|Description:||This image depicts a domestic cat crouched in a ground burrow in an environment where fleas were also prevalent.|
Domestic cats are highly susceptible to plague infection and frequently die of the disease. Cat infections usually involve the pharyngeal region and cats often develop secondary plague pneumonia. Submaxillary nodes or buboes are common and prominent among feline victims of plague. Cats probably acquire plague infection most often by mouthing or ingesting rodent tissue. Human cases acquired from cats typically involve direct contact with infective fluids from ruptured or abscessed nodes, or inoculation of organisms via cat bites or scratches.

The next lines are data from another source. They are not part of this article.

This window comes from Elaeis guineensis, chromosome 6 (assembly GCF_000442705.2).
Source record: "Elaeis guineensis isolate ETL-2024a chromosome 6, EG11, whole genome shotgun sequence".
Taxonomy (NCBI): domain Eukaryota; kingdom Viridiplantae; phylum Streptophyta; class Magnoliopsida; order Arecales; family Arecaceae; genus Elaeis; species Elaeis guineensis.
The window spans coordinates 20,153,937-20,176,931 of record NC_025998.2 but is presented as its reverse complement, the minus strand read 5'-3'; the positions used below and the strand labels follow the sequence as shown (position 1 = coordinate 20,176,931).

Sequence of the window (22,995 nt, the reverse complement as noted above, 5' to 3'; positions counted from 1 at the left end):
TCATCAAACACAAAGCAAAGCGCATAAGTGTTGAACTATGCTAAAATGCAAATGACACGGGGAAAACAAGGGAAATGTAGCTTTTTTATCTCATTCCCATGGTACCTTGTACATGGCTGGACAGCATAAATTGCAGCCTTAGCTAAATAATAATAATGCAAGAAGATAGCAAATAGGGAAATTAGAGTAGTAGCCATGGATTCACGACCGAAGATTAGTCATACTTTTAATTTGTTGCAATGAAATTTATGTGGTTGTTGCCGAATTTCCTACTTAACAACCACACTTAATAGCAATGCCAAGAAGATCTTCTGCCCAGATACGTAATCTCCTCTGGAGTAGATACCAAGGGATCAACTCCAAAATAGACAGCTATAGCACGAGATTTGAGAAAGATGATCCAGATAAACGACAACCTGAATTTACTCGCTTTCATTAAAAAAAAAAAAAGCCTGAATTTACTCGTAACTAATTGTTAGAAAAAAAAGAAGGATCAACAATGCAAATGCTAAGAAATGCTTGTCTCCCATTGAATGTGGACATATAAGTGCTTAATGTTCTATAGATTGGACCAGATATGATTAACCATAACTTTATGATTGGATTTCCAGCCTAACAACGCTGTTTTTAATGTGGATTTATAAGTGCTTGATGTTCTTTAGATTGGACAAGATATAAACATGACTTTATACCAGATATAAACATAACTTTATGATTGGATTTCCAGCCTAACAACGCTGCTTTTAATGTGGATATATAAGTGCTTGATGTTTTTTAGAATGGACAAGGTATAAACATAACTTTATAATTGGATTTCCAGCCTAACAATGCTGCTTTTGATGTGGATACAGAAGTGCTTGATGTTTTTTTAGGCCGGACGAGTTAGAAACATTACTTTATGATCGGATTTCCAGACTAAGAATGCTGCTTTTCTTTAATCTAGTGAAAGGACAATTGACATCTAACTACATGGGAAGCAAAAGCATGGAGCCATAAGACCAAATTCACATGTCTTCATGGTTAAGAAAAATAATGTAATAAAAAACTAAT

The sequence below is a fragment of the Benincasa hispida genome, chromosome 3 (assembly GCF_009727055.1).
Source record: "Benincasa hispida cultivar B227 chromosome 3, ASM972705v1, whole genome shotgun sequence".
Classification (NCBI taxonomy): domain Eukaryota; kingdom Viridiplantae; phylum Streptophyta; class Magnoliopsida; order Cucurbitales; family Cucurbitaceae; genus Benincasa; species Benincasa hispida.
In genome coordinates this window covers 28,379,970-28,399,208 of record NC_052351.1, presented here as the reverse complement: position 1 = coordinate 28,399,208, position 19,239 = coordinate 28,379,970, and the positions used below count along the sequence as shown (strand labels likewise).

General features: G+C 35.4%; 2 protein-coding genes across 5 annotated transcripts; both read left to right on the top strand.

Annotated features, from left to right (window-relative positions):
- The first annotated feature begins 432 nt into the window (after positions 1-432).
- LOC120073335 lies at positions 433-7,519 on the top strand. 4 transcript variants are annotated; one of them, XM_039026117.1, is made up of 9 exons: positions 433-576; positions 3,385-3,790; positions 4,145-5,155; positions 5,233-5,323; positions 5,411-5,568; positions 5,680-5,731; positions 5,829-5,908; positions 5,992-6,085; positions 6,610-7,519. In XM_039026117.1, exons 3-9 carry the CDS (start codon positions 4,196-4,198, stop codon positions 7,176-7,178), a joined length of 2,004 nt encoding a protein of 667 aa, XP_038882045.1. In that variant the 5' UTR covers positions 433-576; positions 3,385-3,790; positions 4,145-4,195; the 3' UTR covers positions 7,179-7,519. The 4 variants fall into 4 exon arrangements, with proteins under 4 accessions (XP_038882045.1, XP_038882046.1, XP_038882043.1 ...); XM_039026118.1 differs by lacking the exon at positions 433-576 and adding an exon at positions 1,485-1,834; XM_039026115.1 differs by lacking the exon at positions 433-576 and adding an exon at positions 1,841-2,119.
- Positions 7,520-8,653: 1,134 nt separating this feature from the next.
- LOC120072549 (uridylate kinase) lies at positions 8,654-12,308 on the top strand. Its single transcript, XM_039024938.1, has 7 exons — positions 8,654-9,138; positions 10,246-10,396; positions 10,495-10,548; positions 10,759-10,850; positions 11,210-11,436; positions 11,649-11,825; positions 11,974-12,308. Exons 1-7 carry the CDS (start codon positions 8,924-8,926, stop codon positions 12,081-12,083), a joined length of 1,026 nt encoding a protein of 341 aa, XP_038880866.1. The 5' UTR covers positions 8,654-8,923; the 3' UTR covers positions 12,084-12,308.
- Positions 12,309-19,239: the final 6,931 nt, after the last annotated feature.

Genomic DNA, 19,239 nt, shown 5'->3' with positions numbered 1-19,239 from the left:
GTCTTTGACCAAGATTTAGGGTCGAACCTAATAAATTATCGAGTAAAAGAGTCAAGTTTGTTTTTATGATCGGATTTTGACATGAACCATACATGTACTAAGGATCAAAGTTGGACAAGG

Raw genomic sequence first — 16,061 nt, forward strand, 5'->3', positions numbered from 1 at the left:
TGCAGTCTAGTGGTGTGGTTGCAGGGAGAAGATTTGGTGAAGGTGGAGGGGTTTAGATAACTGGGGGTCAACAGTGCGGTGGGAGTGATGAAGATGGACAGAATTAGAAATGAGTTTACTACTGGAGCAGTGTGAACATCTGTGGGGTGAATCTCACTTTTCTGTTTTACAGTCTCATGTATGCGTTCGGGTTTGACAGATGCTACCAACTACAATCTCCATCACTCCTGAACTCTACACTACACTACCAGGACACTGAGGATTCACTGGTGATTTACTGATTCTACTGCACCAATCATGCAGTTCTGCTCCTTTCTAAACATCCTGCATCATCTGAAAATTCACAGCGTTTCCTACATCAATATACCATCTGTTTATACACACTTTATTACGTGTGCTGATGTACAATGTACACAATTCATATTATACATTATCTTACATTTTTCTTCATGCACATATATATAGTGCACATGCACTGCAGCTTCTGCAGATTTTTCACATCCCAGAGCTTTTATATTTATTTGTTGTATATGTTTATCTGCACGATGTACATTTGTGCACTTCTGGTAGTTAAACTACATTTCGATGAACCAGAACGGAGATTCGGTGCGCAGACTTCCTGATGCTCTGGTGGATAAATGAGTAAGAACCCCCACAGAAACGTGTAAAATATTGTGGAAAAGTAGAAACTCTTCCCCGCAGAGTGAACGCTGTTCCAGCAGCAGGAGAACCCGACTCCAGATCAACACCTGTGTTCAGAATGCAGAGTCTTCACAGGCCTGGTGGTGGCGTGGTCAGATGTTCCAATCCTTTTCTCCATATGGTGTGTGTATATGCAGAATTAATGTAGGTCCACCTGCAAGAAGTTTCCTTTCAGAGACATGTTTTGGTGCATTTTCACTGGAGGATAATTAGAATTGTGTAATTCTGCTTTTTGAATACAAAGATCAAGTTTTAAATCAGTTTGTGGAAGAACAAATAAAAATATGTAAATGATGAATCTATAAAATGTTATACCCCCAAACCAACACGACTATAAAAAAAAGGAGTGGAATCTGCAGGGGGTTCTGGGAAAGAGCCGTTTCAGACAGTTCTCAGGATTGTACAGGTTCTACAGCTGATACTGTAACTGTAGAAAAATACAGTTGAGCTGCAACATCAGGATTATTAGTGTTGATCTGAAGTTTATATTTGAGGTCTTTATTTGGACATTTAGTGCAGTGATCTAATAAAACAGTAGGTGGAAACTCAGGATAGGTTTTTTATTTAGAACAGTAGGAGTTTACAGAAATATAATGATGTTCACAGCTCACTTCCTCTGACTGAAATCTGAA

People involved in trapping and skinning wild carnivores, especially bobcats (see PHIL14317), should be extremely cautious since these animals also can be sources of plague infection for humans.